Crispy Native American Fry Bread

This is a delicious bread that was/is very common to every Native American. It's very delicious and goes with absolutely anything you want it for:) like salads, pastas, tacos anything! Very easy to make and very good to eat:)

Ready In:
1hr
Serves:
Units:

ingredients

directions

  • Mix the dry ingredients together, mix the egg and the water, add to the dry mixture.
  • Add flour or water to adjust mixture to a very soft dough mixture.
  • Put dough on a well floured board.
  • Roll out to about a 1 inch thickness.
  • Let set for about 15 minutes.
  • Cut into what ever size you would like.
  • Batter makes about 25 pieces.
  • Deep fry in hot oil, just enough to brown on each side.
  • Put on a paper towel to get some of the oil off of the bread.
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RECIPE MADE WITH LOVE BY

@Chef Otaktay
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@Chef Otaktay
Contributor
"This is a delicious bread that was/is very common to every Native American. It's very delicious and goes with absolutely anything you want it for:) like salads, pastas, tacos anything! Very easy to make and very good to eat:)"

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  1. COOKGIRl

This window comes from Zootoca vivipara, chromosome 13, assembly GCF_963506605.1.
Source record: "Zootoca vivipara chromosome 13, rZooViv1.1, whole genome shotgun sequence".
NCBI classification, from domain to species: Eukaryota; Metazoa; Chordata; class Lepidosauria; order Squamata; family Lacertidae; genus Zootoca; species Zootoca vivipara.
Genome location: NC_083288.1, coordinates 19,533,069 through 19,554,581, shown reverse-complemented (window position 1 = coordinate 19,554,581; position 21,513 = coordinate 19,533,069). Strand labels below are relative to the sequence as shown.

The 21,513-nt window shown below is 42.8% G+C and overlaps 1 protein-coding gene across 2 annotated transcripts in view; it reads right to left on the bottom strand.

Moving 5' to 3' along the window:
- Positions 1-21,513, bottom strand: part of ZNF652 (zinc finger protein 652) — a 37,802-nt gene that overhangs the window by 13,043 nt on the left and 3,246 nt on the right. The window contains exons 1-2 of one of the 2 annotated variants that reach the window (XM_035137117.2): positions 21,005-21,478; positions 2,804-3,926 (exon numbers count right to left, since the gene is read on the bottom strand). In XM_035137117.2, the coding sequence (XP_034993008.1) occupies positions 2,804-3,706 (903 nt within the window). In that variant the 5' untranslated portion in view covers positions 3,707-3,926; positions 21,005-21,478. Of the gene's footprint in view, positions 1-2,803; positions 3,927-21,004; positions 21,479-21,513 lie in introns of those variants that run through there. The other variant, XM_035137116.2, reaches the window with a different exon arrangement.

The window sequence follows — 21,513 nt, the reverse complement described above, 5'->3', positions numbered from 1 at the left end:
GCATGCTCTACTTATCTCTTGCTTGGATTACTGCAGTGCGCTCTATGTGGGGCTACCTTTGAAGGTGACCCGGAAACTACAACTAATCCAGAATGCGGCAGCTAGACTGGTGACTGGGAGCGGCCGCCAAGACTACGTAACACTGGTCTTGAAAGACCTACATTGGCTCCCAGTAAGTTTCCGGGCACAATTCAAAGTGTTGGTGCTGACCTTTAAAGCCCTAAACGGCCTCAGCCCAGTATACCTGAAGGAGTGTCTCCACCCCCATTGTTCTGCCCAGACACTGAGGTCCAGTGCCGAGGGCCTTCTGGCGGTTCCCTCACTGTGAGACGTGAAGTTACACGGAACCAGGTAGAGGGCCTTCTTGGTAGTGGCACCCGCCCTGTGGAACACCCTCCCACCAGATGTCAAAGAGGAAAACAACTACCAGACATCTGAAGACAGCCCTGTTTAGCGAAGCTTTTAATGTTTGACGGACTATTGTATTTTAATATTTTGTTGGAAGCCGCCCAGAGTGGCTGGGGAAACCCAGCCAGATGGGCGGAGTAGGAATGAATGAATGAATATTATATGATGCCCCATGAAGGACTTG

This turned out perfectly for the Indian tacos' recipe I made: Recipe #164394. I shaped the dough too small but next time I'll know to make them bigger. See my review for the Indian tacos.
  2. Irish Honey In Oz
    Never thought I'd be able to find a fry bread recipe here!!! Thank you so much for posting this! My grandmother used to make fry bread when I was little, we ate it with everything! Thanks again!
  3. Chef sassafras
    I plan to use this at our meeting at the musuem. the topic is American artifacts. So thought this would go well. But can I make it the day before and still be good?
  4. barbaja w.
    glad to see, try with wojapi fruit berry sauce use frozen any mixture on stove top or microwave. leave space because will expand when boiling sugar, honey, maple syrup or no sweetner may add cranberries in season or lemon juice to give it tartness pour over i.f.b. otmeal or ice ream . pronounced woe - cha pea accent on second syllable. thanks
  5. Lady Black Mage
    I lived on a Navajo reservation in Arizona for about a year when I was younger and I would sneak out at night when the Grandma of the tribe we lived with was making frybread and I'd snatch some. She always made enough for all the neighborhood kids to come and steal a piece off her windowsill. Thank you very much for reminding me of this. It brings back fond memories and I love frybread!
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